Addressing Asia’s high cancer incidence

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Published: 13 Jul 2012
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Dr Bin Teh - SingHealth Group, Singapore

Dr Bin Teh talks about the problem of high cancer incidence in Asia and the efforts that are being made to reduce this. It is thought that Asia’s high cancer rates are linked to diet and the level of viral and parasitic infections among Asian populations.

Dr Teh explains how the screening programmes introduced to more developed Asian countries such as Japan and Korea have helped reduce cancer mortality, but warns that such preventative measures are not possible in poorer or less politically stable countries. In the absence of screening programmes, education is an effective way to reduce cancer incidence.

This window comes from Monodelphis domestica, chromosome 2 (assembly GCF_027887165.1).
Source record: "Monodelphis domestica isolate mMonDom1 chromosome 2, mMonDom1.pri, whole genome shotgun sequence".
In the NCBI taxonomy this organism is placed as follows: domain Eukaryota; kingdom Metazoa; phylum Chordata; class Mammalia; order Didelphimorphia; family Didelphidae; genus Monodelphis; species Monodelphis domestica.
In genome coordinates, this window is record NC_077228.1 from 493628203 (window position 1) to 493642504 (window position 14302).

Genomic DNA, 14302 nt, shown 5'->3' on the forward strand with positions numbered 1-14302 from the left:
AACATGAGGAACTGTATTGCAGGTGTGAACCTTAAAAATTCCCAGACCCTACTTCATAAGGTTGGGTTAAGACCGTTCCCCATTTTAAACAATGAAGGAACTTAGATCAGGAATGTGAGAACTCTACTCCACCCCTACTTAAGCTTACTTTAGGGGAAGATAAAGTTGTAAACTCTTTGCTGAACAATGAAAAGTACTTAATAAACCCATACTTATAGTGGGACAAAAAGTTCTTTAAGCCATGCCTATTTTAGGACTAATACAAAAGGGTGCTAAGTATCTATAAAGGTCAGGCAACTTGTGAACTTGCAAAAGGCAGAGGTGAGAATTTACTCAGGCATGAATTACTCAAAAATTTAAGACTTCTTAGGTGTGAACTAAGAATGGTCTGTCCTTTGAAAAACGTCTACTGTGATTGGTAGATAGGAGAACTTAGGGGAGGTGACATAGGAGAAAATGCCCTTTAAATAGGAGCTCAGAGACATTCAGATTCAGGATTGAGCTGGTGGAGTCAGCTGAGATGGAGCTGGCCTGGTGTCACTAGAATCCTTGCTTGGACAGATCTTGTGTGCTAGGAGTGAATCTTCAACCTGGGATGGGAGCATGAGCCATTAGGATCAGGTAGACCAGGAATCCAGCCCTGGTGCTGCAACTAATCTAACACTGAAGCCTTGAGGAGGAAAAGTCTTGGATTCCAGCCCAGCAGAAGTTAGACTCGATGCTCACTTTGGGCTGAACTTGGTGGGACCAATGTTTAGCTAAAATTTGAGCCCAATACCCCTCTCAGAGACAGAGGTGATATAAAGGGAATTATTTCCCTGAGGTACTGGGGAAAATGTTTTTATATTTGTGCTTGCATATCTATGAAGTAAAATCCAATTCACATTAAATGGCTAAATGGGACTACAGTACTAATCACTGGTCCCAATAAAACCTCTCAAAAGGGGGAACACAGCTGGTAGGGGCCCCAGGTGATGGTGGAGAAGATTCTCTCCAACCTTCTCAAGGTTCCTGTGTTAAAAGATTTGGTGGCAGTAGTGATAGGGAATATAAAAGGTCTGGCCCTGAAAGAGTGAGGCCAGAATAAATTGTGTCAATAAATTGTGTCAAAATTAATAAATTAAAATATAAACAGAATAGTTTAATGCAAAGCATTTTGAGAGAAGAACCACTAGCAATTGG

For example, cholangiocarcinoma bile duct cancer is a disease related to liver fluke parasitic infections and can be prevented by cooking fish before consumption. However, such behavioural changes take time to be accepted and other options, such as the identification of effective drugs which are out of patent, must be sought.

Filming supported by Amgen